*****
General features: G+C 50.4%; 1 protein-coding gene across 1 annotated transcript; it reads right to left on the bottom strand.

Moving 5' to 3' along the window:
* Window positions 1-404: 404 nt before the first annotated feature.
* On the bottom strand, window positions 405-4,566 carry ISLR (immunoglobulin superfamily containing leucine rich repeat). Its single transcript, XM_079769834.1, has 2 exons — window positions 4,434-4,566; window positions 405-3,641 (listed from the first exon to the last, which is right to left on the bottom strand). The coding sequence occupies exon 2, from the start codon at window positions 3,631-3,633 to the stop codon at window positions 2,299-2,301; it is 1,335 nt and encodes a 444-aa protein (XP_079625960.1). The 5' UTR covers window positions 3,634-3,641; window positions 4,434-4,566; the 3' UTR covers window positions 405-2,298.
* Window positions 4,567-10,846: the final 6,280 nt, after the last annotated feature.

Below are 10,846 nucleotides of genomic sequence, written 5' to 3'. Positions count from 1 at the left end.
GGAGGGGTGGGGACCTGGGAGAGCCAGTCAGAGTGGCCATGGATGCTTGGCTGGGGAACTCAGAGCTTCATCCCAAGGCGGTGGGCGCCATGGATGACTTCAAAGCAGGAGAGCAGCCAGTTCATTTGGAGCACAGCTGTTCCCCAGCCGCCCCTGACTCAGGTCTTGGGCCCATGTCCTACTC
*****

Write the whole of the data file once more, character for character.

General features: G+C 50.4%; 1 protein-coding gene across 1 annotated transcript; it reads right to left on the bottom strand.

Moving 5' to 3' along the window:
* Window positions 1-404: 404 nt before the first annotated feature.
* On the bottom strand, window positions 405-4,566 carry ISLR (immunoglobulin superfamily containing leucine rich repeat). Its single transcript, XM_079769834.1, has 2 exons — window positions 4,434-4,566; window positions 405-3,641 (listed from the first exon to the last, which is right to left on the bottom strand). The coding sequence occupies exon 2, from the start codon at window positions 3,631-3,633 to the stop codon at window positions 2,299-2,301; it is 1,335 nt and encodes a 444-aa protein (XP_079625960.1). The 5' UTR covers window positions 3,634-3,641; window positions 4,434-4,566; the 3' UTR covers window positions 405-2,298.
* Window positions 4,567-10,846: the final 6,280 nt, after the last annotated feature.

Below are 10,846 nucleotides of genomic sequence, written 5' to 3'. Positions count from 1 at the left end.
GGAGGGGTGGGGACCTGGGAGAGCCAGTCAGAGTGGCCATGGATGCTTGGCTGGGGAACTCAGAGCTTCATCCCAAGGCGGTGGGCGCCATGGATGACTTCAAAGCAGGAGAGCAGCCAGTTCATTTGGAGCACAGCTGTTCCCCAGCCGCCCCTGACTCAGGTCTTGGGCCCATGTCCTACTC